Titans of Industry category archive
Josh Marshall has a long and thoughtful piece on the power of Google (and, by extension, other concentrators of influence). The piece was prompted by allegations of Google’s bullying a website the views of which Google found distasteful (no, it wasn’t one of those websites that have been so much in the news lately). Rather, it seems from the context of Marshall’s remarks, which are all I know of the situation at this point (links are in the post) to be a website that questioned the concentration of power in the hands of corporations, including digital outfits such as Google.
I have always found Josh Marshall to be a careful and deliberate thinker and commend the post to your attention. Here’s a bit:
But what is more interesting to me than the instances of bullying are the more workaday and seemingly benign mechanisms of Google’s power. If you have extreme power, when things get dicey, you will tend to abuse that power. It’s not surprising. It’s human nature. What’s interesting and important is the nature of the power itself and what undergirds it. Don’t get me wrong. The abuses are very important. But extreme concentrations of power will almost always be abused. The temptations are too great. But what is the nature of the power itself?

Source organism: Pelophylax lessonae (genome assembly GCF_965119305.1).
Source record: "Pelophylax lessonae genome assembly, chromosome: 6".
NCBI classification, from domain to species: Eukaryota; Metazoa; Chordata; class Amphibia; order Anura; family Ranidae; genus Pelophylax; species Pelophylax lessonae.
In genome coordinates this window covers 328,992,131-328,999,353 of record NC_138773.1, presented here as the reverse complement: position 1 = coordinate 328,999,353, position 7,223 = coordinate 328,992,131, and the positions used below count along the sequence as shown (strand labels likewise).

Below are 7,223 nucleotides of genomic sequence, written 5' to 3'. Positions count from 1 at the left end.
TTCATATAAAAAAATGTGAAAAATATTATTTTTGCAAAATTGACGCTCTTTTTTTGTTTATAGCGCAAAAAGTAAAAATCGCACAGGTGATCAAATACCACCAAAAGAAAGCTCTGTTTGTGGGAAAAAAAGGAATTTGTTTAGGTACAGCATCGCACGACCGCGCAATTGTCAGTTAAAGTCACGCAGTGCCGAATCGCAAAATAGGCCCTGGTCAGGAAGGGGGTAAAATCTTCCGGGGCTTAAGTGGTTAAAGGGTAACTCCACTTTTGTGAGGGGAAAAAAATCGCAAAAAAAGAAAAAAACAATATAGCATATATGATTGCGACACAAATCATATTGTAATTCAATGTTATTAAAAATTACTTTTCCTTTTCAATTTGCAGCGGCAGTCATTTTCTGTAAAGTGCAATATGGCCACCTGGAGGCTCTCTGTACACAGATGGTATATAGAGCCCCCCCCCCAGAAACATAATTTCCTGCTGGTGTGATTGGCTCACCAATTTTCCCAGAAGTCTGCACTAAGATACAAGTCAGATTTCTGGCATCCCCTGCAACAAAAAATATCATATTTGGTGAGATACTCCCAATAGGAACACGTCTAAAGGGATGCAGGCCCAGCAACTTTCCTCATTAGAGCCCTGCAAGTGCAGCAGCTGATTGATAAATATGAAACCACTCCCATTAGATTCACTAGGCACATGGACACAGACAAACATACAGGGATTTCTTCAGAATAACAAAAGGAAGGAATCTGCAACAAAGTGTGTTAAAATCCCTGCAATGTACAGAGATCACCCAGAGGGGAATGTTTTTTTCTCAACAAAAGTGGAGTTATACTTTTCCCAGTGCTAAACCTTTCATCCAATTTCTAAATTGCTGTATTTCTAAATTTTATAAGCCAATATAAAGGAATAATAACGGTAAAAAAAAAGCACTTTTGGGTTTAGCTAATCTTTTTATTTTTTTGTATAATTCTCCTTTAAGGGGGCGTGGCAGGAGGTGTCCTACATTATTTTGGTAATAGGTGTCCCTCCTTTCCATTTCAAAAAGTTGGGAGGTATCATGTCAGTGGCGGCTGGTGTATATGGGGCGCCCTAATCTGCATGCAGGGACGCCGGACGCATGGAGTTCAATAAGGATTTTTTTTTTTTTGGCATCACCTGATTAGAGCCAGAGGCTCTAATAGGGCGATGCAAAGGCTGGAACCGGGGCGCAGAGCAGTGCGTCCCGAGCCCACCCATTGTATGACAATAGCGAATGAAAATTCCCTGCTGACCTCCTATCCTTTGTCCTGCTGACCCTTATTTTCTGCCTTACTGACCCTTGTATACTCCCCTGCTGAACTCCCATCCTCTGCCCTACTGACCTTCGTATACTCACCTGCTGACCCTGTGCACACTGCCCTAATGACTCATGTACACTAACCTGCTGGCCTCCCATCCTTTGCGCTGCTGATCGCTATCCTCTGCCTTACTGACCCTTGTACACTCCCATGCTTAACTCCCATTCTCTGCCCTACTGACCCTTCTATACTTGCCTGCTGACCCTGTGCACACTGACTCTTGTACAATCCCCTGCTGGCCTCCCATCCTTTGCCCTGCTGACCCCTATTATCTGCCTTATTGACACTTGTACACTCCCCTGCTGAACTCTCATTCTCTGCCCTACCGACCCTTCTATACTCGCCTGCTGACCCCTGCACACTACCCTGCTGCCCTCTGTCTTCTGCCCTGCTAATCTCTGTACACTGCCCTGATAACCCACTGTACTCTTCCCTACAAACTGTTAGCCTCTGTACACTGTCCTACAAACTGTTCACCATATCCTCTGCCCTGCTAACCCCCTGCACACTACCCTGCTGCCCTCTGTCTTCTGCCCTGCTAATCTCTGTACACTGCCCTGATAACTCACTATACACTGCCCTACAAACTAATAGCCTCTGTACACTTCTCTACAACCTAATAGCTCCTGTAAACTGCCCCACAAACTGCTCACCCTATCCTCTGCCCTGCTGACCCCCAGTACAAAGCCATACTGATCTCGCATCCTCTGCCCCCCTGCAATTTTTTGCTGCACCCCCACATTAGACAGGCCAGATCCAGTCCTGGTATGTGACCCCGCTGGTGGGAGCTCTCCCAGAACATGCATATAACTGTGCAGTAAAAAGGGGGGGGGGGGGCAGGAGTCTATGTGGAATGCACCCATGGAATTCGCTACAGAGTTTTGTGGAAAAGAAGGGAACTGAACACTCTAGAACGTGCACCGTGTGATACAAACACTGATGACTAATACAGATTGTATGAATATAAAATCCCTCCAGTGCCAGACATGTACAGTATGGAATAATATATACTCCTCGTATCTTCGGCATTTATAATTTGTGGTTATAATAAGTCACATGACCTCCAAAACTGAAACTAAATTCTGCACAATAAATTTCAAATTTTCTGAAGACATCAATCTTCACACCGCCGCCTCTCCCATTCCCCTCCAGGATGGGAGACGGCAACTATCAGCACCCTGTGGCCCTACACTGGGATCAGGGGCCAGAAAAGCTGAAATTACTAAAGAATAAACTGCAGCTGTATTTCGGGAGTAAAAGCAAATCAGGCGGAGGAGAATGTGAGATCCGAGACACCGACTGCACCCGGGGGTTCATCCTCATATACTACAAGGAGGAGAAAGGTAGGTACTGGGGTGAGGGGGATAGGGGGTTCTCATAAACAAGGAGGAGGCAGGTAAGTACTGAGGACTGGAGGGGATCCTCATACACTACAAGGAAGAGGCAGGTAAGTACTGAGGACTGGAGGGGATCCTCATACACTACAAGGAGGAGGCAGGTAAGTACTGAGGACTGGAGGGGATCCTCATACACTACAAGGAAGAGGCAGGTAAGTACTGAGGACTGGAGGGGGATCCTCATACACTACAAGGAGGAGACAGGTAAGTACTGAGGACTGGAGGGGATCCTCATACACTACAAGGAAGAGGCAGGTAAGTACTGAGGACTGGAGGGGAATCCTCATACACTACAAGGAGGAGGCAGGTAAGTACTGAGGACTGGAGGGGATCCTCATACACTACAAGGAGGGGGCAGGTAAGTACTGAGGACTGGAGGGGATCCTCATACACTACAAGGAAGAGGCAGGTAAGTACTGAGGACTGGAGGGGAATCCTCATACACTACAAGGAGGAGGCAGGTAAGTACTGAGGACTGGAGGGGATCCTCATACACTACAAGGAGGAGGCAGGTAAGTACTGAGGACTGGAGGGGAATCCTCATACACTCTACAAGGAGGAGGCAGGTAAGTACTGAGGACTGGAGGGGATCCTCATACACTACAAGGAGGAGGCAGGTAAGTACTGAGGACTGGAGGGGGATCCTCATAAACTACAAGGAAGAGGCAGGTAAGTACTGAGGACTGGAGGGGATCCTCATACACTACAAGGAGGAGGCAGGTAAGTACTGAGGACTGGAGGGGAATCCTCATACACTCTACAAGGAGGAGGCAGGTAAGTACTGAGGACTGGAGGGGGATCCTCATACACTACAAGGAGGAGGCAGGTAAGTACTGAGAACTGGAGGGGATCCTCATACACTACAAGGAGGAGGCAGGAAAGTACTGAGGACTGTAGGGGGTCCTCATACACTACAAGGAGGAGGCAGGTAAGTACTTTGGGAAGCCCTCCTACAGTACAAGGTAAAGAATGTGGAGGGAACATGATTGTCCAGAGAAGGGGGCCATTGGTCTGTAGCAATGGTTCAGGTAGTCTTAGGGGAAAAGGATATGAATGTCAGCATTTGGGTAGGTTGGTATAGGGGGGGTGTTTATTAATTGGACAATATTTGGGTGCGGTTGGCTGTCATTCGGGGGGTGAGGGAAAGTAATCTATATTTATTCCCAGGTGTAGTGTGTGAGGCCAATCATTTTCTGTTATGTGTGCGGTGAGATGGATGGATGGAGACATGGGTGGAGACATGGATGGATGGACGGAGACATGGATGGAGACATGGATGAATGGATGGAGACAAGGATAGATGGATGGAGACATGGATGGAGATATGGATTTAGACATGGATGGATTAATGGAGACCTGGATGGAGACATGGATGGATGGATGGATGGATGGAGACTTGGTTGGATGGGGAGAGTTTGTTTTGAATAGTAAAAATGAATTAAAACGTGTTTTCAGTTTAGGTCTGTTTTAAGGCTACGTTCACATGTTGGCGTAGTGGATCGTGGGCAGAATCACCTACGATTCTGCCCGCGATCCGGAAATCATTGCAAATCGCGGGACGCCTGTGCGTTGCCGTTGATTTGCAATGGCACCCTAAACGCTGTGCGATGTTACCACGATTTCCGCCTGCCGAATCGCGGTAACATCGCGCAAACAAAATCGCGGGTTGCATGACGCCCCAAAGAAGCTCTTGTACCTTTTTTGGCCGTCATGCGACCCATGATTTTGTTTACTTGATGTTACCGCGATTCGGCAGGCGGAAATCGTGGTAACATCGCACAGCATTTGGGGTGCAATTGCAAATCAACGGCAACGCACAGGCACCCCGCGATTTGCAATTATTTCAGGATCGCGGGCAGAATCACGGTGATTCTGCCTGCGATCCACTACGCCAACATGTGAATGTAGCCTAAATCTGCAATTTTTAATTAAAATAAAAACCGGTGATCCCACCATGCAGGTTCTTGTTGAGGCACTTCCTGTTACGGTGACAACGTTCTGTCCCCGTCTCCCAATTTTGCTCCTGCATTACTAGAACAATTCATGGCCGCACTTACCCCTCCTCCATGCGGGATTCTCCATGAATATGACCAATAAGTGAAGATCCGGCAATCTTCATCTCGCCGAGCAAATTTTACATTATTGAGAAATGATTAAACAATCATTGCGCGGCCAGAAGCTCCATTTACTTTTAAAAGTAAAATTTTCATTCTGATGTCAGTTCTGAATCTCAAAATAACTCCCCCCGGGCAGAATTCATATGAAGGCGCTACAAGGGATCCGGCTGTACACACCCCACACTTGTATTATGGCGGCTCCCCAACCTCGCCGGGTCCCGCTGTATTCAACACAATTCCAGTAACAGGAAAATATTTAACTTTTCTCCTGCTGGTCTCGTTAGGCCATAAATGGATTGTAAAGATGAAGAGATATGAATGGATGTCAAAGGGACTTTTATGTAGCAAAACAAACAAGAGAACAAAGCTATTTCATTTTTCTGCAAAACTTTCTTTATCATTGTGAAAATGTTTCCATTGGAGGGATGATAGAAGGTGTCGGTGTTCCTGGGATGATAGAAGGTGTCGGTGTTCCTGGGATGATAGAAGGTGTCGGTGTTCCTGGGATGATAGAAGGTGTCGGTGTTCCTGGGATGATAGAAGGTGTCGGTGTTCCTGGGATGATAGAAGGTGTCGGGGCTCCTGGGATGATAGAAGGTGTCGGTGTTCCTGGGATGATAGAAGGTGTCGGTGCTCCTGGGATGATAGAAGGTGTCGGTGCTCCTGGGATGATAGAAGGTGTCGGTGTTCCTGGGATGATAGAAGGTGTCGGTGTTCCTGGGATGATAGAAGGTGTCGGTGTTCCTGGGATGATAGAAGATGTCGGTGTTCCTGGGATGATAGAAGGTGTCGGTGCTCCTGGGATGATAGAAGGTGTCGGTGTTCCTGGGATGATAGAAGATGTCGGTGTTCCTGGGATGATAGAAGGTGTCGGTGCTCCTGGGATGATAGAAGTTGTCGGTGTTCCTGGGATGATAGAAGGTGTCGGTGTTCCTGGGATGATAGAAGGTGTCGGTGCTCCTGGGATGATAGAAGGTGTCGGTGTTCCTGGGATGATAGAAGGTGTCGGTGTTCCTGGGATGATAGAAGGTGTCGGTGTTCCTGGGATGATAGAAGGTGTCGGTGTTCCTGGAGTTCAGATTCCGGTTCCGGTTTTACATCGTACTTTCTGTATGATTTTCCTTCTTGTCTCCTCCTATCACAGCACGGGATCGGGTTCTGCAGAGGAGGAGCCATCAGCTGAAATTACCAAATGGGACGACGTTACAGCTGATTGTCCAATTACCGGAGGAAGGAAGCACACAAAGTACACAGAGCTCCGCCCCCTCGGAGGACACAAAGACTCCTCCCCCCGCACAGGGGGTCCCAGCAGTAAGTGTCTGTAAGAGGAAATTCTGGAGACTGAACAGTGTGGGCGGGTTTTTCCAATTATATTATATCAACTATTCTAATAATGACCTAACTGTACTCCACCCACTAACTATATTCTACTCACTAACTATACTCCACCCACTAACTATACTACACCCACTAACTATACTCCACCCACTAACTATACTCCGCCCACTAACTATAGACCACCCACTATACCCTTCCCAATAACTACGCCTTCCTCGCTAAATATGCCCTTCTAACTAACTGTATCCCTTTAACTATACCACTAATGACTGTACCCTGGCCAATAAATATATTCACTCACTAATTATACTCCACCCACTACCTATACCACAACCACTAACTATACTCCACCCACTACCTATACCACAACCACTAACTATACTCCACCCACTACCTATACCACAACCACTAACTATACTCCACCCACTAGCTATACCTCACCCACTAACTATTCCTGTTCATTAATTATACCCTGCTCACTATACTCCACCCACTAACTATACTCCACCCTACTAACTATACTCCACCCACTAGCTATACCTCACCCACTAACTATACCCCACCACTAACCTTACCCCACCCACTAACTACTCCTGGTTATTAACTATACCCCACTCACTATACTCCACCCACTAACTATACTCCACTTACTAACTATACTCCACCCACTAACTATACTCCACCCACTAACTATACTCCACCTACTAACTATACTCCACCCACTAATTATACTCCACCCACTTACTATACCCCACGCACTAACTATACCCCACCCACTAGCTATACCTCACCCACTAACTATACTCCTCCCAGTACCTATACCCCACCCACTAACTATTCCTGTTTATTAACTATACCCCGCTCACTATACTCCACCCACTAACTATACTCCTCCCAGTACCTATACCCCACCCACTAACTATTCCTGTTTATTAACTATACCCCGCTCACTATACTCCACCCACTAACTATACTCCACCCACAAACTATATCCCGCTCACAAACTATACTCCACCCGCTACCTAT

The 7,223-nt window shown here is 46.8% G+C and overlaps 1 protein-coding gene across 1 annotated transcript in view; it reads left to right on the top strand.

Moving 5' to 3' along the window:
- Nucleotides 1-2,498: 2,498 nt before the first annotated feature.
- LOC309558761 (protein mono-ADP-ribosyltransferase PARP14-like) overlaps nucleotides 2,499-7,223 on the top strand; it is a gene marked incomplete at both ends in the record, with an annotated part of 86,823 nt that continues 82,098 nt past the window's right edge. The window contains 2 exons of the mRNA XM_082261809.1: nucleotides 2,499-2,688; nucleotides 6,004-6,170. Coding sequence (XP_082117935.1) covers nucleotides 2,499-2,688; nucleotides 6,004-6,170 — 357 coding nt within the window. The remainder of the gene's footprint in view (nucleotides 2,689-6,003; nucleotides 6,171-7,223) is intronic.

I used to travel for work. I was stepping on airplanes two or three times a month to fly all around the USA to marvelous sites such as Fargo, North Dakota, and Monroe, Louisiana (no offense to the persons in those cities; I was always treated with hospitality, but the getting there . . . .). If I never step on another US airline, it will be too soon.
At the Boston Review, K. Sabeel Rahman discusses the return of “Vulture Capitalism.” Here’s how he starts his essay:
In 1913 the great American lawyer Louis Brandeis railed against “The Curse of Bigness” in Harper’s Weekly, documenting the troubling concentration of economic power among the new tycoons and trusts of the industrial age, from railroads to steel to oil. By establishing monopolies, he argued, these private actors could dictate prices and shape the terms of access to essential goods, thus allowing them to exploit, extract, and otherwise dominate society.
But behind the monopolies lay an even more dangerous force: the financiers who jointly invested in these companies through a variety of legal and corporate vehicles. For Brandeis, this “money trust” of “banker-barons” was the ultimate villain in the industrial economy since it existed beyond the ordinary scope of traditional checks and balances. In his famous pamphlet, Other People’s Money, he warned that financiers had “acquired control so extensive as to menace the public welfare.”
Follow the link for the rest. The time it takes to read it will be well spent, because all that was old is new again.